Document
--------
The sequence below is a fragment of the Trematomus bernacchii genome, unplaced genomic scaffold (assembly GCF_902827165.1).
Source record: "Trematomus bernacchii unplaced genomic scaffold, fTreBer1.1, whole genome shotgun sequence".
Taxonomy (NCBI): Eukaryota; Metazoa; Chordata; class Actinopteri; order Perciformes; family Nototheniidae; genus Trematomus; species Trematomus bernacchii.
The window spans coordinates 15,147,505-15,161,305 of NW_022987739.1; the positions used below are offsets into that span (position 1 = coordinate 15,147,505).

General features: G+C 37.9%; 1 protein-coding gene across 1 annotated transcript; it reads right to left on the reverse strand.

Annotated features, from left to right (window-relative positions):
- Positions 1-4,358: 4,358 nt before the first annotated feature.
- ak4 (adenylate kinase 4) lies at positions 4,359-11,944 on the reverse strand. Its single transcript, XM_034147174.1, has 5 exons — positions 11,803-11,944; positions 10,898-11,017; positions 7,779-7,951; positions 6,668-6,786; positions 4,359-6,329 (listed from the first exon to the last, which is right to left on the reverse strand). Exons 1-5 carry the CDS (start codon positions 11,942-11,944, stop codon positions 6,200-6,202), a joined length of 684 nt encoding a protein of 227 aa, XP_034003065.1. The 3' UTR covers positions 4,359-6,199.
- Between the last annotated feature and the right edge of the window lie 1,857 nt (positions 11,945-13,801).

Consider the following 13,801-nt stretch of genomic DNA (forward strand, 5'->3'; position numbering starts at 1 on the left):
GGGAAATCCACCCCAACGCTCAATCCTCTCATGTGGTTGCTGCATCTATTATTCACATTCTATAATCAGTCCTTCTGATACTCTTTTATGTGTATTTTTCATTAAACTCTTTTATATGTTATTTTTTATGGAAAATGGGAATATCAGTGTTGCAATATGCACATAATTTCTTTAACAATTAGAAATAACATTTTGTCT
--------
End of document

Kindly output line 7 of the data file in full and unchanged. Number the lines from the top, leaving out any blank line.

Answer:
- Positions 1-4,358: 4,358 nt before the first annotated feature.